Why are my cholesterol numbers important?

Your cholesterol numbers are important because they help you know your risk for heart disease. Cholesterol is a type of lipid (fat) that helps your body perform many important functions. But too much cholesterol in your blood is bad for you. It can enter your artery wall, damage its integrity and lead to the formation of atherosclerotic plaque (hardened deposits).

This process of plaque buildup is called atherosclerosis. It can lead to serious problems like:

Cholesterol travels through your blood silently. And it turns into plaque silently. Plaque buildup is like someone tip-toeing on carpet. You might not see or notice its presence for a long time. You may have no symptoms until you have a heart attack or stroke. At that point, the plaque is like high heels on a hardwood floor. And it’s already caused serious damage to your body.

You can live for many years with high cholesterol and not even know it. That’s why it’s essential to get your cholesterol numbers checked on a regular basis. If your cholesterol numbers are too high (hyperlipidemia), that’s a red flag for you and your healthcare provider. High cholesterol is a major risk factor for heart disease. But catching it early gives you a chance to make changes and get your cholesterol to a healthy level.

Infographic showing heart-healthy, at-risk and dangerous cholesterol levels.

Cholesterol numbers in the heart-healthy range can help lower your risk of heart disease.

What kind of test measures cholesterol?

Your provider checks your cholesterol levels through a blood test called a lipid panel (or lipid profile). Your provider will draw blood from a vein in your arm and send the blood to a lab for analysis. Be sure to closely follow your provider’s instructions on how to prepare for the test. You’ll likely need to fast for 12 hours beforehand. This means avoiding all foods and drinks except water.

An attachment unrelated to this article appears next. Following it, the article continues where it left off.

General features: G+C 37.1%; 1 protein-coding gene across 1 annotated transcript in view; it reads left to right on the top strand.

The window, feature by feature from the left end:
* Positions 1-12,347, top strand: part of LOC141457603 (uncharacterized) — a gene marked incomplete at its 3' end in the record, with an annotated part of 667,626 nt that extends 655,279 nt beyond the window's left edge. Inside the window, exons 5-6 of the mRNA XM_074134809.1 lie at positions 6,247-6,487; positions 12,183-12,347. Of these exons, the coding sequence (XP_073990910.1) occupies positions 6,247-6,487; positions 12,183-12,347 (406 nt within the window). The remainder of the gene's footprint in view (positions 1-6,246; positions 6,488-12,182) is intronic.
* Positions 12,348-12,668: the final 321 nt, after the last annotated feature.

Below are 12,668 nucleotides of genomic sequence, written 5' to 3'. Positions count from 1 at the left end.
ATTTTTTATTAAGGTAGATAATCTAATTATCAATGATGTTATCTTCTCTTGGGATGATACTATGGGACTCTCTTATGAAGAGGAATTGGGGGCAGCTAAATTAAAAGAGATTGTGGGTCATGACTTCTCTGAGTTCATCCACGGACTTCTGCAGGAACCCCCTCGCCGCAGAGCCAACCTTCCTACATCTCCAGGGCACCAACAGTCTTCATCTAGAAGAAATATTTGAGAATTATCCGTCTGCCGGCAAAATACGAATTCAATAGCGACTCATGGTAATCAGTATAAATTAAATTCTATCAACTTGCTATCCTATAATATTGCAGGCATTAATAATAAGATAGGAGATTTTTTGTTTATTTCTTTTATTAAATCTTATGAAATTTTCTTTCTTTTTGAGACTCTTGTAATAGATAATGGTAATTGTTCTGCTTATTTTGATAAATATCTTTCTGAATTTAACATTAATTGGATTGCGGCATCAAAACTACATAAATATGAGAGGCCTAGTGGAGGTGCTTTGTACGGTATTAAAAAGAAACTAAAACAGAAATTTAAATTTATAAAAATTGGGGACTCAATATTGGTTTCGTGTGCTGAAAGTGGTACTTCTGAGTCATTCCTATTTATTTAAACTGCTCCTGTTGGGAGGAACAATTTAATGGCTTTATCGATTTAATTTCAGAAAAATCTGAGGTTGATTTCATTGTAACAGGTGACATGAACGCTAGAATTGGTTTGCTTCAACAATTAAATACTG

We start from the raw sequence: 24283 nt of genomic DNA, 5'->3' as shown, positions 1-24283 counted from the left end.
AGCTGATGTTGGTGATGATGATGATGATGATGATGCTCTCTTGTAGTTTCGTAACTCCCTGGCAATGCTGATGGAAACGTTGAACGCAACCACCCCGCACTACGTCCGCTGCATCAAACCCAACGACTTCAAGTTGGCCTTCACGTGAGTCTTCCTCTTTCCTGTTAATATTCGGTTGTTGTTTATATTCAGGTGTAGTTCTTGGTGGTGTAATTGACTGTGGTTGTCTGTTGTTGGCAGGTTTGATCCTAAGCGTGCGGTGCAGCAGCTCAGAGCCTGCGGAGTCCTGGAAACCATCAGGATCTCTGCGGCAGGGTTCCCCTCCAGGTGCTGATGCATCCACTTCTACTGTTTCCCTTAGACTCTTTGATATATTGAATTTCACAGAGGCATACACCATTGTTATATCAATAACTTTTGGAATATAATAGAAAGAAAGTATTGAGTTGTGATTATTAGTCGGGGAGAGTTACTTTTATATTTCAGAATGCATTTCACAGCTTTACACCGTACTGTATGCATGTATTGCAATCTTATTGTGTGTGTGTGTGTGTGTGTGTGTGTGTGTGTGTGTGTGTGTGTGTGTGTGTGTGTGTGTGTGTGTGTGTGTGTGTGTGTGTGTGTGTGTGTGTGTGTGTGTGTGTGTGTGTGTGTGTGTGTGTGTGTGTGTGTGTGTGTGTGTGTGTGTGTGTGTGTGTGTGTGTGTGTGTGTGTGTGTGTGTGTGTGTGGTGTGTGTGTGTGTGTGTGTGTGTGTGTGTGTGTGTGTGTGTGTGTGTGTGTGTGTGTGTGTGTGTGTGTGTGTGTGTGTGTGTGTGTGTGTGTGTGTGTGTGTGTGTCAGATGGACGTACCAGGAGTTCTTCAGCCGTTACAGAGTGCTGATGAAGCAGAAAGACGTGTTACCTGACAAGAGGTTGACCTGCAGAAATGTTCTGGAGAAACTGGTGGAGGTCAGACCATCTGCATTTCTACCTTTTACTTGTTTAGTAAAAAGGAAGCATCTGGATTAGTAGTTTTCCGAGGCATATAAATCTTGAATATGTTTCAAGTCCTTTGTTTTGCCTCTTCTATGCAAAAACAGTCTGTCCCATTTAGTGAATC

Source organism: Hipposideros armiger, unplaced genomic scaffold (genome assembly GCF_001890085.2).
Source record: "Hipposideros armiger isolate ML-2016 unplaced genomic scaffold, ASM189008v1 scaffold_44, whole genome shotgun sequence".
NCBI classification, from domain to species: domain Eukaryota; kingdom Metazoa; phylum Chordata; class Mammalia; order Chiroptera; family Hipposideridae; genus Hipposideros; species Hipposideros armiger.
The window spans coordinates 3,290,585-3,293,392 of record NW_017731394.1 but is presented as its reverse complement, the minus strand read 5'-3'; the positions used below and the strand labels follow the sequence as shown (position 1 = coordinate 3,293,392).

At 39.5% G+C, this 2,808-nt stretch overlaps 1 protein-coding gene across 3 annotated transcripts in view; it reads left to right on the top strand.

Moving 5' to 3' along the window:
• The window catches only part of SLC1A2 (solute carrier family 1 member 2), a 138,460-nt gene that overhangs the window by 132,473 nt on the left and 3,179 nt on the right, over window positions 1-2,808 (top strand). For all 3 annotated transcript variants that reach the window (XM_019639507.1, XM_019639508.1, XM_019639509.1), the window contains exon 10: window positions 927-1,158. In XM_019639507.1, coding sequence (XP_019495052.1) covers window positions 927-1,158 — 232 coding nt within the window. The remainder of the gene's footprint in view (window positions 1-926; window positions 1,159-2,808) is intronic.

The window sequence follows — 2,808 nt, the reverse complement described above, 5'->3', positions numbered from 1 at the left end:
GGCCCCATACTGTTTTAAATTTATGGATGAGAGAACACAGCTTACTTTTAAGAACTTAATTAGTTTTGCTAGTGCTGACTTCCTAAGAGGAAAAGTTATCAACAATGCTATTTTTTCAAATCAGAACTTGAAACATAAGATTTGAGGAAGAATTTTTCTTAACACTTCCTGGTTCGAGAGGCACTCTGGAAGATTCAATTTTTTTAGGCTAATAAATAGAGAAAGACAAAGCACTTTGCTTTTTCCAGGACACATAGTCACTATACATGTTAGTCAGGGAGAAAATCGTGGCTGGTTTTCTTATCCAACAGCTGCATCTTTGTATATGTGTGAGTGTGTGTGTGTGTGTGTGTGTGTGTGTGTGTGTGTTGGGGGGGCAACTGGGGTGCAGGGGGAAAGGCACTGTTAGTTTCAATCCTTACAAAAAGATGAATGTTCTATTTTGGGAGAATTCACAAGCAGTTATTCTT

When your results come in, your provider will let you know. You may also be able to access your results through your electronic medical record.

Your lipid panel gives you the following numbers:

  • Total cholesterol: This is the total amount of cholesterol that’s circulating in your blood. Here’s the formula for calculating it: HDL + LDL + 20% triglycerides = total cholesterol.
  • HDL level: HDL is high-density lipoprotein. This is the “good” cholesterol that moves extra cholesterol from your bloodstream to your liver. Your liver then gets rid of it from your body. When you see HDL, think of “h” for helpful. HDLs help your arteries clear out the cholesterol your body doesn’t need. It’s the one number in your lipid panel that you want to be high.
  • LDL level: LDL is low-density lipoprotein. This is the “bad” cholesterol that contributes to plaque buildup in your arteries. You need some LDLs because they carry cholesterol to your body’s cells. But having too many can cause problems.
  • VLDL level: VLDL is very low-density lipoprotein. It’s another “bad” form that contributes to plaque buildup. VLDLs carry a type of fat (triglycerides) in your blood. If you have too many VLDLs, the extra fat can build up in your arteries.
  • Triglycerides: This is a type of fat. You need some triglycerides. But high levels (hypertriglyceridemia) can put you at risk for atherosclerosis and other diseases.
  • Non-HDL cholesterol: This is all the cholesterol in your blood that isn’t HDL. The formula for calculating this number is simple: Total cholesterol – HDL = Non-HDL cholesterol
  • Ratio between total cholesterol and HDL: This is your total cholesterol divided by your HDL. In general, you want your number to be below five. Your results may show a chart with more details and desirable levels.

What is the unit of measurement for cholesterol?

Healthcare providers measure cholesterol levels as milligrams of cholesterol per deciliter of blood. The abbreviation is mg/dL. Providers use these same units to measure your triglycerides.

What are normal cholesterol levels?

Normal cholesterol levels vary based on your age and sex assigned at birth.

Normal cholesterol levels by age chart

The chart below shows normal cholesterol levels. Healthcare providers consider these numbers healthy for most people. If you have heart disease or many risk factors, your LDL target may be different. Your healthcare provider may want your LDL level to be below 70 mg/dL. So, it’s important to talk with your provider about your test results and what they mean for you.